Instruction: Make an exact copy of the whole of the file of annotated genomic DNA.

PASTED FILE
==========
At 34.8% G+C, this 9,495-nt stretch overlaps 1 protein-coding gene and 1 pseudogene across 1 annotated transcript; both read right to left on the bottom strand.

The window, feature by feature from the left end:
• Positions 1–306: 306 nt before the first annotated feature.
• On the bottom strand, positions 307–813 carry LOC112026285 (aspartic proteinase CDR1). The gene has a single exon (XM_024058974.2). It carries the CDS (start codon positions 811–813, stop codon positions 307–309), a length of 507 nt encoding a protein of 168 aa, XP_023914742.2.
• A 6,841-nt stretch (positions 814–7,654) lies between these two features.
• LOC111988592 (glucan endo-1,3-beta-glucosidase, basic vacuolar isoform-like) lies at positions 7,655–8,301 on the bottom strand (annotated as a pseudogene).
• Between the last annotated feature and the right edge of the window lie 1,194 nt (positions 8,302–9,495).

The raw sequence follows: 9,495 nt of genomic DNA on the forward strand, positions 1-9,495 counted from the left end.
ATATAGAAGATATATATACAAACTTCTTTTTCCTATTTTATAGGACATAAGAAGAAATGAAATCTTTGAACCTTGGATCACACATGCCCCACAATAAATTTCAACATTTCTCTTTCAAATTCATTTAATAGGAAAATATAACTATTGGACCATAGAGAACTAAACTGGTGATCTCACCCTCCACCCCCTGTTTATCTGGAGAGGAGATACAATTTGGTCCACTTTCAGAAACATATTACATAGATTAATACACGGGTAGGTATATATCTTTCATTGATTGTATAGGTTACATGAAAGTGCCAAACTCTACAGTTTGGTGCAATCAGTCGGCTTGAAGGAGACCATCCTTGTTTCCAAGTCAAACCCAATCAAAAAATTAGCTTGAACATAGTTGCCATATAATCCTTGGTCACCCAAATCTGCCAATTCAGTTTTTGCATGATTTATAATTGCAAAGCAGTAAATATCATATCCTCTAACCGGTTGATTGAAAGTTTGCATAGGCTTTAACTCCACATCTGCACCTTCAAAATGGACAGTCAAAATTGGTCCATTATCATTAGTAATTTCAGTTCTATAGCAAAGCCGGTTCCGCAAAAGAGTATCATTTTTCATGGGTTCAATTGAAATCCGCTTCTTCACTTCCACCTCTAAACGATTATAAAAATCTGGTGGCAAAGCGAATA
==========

At 34.8% G+C, this 9,495-nt stretch overlaps 1 protein-coding gene and 1 pseudogene across 1 annotated transcript; both read right to left on the bottom strand.

The window, feature by feature from the left end:
• Positions 1–306: 306 nt before the first annotated feature.
• On the bottom strand, positions 307–813 carry LOC112026285 (aspartic proteinase CDR1). The gene has a single exon (XM_024058974.2). It carries the CDS (start codon positions 811–813, stop codon positions 307–309), a length of 507 nt encoding a protein of 168 aa, XP_023914742.2.
• A 6,841-nt stretch (positions 814–7,654) lies between these two features.
• LOC111988592 (glucan endo-1,3-beta-glucosidase, basic vacuolar isoform-like) lies at positions 7,655–8,301 on the bottom strand (annotated as a pseudogene).
• Between the last annotated feature and the right edge of the window lie 1,194 nt (positions 8,302–9,495).

The raw sequence follows: 9,495 nt of genomic DNA on the forward strand, positions 1-9,495 counted from the left end.
ATATAGAAGATATATATACAAACTTCTTTTTCCTATTTTATAGGACATAAGAAGAAATGAAATCTTTGAACCTTGGATCACACATGCCCCACAATAAATTTCAACATTTCTCTTTCAAATTCATTTAATAGGAAAATATAACTATTGGACCATAGAGAACTAAACTGGTGATCTCACCCTCCACCCCCTGTTTATCTGGAGAGGAGATACAATTTGGTCCACTTTCAGAAACATATTACATAGATTAATACACGGGTAGGTATATATCTTTCATTGATTGTATAGGTTACATGAAAGTGCCAAACTCTACAGTTTGGTGCAATCAGTCGGCTTGAAGGAGACCATCCTTGTTTCCAAGTCAAACCCAATCAAAAAATTAGCTTGAACATAGTTGCCATATAATCCTTGGTCACCCAAATCTGCCAATTCAGTTTTTGCATGATTTATAATTGCAAAGCAGTAAATATCATATCCTCTAACCGGTTGATTGAAAGTTTGCATAGGCTTTAACTCCACATCTGCACCTTCAAAATGGACAGTCAAAATTGGTCCATTATCATTAGTAATTTCAGTTCTATAGCAAAGCCGGTTCCGCAAAAGAGTATCATTTTTCATGGGTTCAATTGAAATCCGCTTCTTCACTTCCACCTCTAAACGATTATAAAAATCTGGTGGCAAAGCGAATA